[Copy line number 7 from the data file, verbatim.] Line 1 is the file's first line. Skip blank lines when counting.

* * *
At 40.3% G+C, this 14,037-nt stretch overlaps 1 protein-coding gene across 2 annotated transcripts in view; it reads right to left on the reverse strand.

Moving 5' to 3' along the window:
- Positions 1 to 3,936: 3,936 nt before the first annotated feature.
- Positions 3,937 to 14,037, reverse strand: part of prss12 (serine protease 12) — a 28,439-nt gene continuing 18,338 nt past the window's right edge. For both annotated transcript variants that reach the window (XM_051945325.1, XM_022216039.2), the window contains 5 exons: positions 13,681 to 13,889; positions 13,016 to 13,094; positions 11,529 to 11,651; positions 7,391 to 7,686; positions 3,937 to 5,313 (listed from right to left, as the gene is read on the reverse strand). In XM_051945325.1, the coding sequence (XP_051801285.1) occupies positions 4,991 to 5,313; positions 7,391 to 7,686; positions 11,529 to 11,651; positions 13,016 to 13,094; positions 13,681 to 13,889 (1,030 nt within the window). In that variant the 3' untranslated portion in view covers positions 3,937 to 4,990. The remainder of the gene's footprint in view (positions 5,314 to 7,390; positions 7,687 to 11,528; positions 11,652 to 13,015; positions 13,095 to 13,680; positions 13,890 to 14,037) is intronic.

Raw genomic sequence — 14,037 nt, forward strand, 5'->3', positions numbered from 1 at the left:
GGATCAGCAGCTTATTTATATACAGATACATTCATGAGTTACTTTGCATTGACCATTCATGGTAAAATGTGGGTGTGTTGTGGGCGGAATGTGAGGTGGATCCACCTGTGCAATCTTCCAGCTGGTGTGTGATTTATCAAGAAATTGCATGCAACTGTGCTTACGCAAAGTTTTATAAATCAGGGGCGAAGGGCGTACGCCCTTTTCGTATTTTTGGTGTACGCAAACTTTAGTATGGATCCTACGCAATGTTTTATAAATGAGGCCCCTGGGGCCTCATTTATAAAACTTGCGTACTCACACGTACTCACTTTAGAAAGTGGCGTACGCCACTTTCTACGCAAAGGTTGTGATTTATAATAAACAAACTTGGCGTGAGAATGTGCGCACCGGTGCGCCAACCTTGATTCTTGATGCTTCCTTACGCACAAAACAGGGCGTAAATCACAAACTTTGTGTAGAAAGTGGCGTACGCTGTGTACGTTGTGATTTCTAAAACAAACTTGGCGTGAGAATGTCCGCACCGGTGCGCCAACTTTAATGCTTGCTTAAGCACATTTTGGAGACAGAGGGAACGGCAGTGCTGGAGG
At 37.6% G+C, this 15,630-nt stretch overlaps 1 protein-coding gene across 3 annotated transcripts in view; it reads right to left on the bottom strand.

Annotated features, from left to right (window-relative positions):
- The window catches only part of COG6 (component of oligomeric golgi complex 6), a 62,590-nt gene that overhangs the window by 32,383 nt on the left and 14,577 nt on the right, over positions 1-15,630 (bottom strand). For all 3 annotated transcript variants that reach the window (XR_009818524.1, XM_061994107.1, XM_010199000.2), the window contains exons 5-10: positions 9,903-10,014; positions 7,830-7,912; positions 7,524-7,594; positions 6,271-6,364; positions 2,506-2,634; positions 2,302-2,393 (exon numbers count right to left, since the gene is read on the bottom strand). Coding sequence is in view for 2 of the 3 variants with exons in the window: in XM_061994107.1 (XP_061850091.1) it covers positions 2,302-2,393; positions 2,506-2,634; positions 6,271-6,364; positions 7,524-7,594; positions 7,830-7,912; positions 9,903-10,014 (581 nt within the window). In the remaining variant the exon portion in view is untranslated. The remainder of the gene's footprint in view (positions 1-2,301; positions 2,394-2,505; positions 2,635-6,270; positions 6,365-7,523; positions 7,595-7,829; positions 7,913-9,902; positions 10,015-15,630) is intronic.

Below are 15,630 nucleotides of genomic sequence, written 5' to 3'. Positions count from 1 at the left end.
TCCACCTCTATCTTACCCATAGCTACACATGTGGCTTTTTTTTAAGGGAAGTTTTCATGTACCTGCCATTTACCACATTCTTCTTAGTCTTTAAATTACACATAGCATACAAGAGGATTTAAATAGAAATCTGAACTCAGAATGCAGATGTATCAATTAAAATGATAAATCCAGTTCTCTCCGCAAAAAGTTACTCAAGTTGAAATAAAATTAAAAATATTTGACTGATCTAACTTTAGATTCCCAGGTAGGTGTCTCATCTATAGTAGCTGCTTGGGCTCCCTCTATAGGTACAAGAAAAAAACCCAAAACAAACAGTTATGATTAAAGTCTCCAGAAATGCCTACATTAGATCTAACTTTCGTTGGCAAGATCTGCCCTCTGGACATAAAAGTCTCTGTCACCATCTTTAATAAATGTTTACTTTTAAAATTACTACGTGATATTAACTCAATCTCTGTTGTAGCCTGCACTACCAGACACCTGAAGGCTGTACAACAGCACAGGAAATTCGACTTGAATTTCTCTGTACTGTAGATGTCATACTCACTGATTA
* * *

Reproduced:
At 37.6% G+C, this 15,630-nt stretch overlaps 1 protein-coding gene across 3 annotated transcripts in view; it reads right to left on the bottom strand.